Guerrilla Marketing For Writers: 100 No-Cost, Low-Cost Weapons For Selling Your Work, by Jay Conrad Levinson, Rick Frishman, Michael Larson, and David L. Hancock
I enjoyed reading this book. As a writer, someone who enjoys both the solitary cave-dwelling existence of writing as well as someone who enjoys public conversation about books and writings with others, this book had a lot to offer. It was told with a great deal of humor and more than a little bit of bracing realism, and the authors themselves have done a good job at not only providing a lot of practical advice for writers who wish to make a living out of their efforts but also practice what they preach, which makes this book all the better in being able to show and not only tell. As always, though, this book is not so much about the enjoyment of the book as a reader, but its application in the life of a reader. Or, alternatively, a reader can look to see what he is already doing right as a writer and to ponder what other things can be done to increase one’s effectiveness in marketing one’s writings at little or no cost. The authors focus on fellow non-fiction writers but also spend a bit of time focusing on novelists by giving advice specifically for them, which makes the book broadly applicable to book writers in general.
This book is divided into four parts. The authors introduce by seeking to convince the reader why this book is necessary and how to get the most out of it. The first part of the book contains two chapters that introduce the idea of guerrilla marketing and its usefulness at present (I), on why a writer has to be a guerrilla marketer (1) and an author’s guide to the future of book publishing (2). The second part of the book looks at weapons that make one a guerrilla (II), specifically the most powerful weapons a writer has for promotion (3), the most powerful tools for selling (4), the most powerful weapons a writer has internally (including niches) (5), and the weapons that make one a guerrilla (namely one’s promotion planning and budgeting) (6). The third part of the book looks at weapons galore to help the writer sell more (III), including publicity weapons (7), more plans that help one prove one is a guerrilla (8), fusion marketing weapons (9), weapons that use technology to help the writer (10), weapons that involve one’s books (11), weapons made possible by one’s ability to write (12), weapons made possible by one’s ability to find allies (13), and weapons that deliver free advertising (14). The fourth and final part consists of weapons that are all about the writer (IV), including weapons that prove one is a pro (15), weapons that are useful to make part of one’s identity (16), weapons for communicating that identity to others (17), and weapons to power an invincible personal marketing machine (18), after which the authors conclude the book with a great adventure (19), appendices on the weapons provided in order of importance, how to find a publicist, how networks can help, a sample media kit, timeline for a publicity campaign, a writer’s digest publicity questionnaire, the top 100 markets for publishing in the United States, and Mike’s evaluation form, along with some information about the authors.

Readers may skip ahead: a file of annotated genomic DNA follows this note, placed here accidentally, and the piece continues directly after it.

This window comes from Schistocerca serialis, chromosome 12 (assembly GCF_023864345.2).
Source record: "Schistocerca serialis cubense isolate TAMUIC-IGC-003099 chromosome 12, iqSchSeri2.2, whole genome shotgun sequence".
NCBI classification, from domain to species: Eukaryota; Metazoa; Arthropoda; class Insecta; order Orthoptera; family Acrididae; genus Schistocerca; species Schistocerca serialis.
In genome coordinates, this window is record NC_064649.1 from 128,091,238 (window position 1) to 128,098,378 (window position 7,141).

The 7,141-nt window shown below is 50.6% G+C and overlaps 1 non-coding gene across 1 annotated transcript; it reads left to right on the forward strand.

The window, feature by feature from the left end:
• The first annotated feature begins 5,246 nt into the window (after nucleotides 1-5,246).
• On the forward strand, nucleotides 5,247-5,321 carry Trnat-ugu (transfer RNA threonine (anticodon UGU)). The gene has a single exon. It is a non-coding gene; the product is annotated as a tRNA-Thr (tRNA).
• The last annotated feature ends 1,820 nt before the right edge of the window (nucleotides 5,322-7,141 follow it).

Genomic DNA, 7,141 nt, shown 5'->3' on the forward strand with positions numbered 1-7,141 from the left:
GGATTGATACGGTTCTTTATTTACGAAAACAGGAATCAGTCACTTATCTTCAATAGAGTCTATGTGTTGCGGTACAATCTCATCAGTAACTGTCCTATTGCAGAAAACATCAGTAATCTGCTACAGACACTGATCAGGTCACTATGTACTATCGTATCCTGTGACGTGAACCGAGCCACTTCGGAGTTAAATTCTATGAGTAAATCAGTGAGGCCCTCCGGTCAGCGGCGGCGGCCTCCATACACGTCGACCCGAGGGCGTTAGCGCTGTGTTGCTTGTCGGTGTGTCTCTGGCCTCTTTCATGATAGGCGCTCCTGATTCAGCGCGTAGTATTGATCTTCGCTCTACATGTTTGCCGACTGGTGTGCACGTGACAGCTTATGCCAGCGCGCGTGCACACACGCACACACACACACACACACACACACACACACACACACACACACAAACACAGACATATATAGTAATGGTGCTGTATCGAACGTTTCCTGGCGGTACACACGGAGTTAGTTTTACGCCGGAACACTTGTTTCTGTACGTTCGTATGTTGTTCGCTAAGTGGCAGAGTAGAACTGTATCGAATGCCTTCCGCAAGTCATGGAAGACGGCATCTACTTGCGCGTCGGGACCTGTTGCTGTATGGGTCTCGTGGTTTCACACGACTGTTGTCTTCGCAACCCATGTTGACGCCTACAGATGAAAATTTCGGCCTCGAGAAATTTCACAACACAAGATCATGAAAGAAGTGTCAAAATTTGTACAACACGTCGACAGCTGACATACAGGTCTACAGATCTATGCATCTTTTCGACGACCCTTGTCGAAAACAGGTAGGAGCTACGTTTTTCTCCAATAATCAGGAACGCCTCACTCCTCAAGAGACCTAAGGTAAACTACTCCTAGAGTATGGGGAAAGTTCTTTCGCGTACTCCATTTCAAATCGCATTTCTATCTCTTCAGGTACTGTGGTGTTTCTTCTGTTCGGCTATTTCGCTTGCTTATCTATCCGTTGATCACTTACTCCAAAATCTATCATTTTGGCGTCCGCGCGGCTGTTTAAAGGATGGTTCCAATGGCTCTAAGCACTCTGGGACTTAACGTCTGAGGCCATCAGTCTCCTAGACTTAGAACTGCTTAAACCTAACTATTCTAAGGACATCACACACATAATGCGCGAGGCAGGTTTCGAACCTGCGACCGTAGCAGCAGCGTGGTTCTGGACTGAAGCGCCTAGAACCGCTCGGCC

To be sure, much of this information is not new. If one has read books on marketing, especially those devoted to authors, one has probably read most of these suggestions, albeit phrased perhaps in a different way. Where this book succeeds is in the lighthearted sense the book maintains about its material. One never gets the feeling that the authors are trying to talk down to the reader or promote themselves as authorities, but rather one gets the feeling that they are allies in the common goal of getting good books to customers who will appreciate them and who can in turn be enlisted to read and review the book and help to promote it. The fact that the authors spend so much time trying to enlist the readers as allies, and in encouraging the writer to build his or her own alliances makes this book an enjoyable read in that it seeks to introduce the reader into a community of writers and other professionals who make a living off of the book trade. Since many of us readers are somewhat isolated and obscure people, this aspect of belonging makes the book more enjoyable and likely makes the authors pretty likeable people to work with, which makes this book’s advice all the more easy to respect and apply.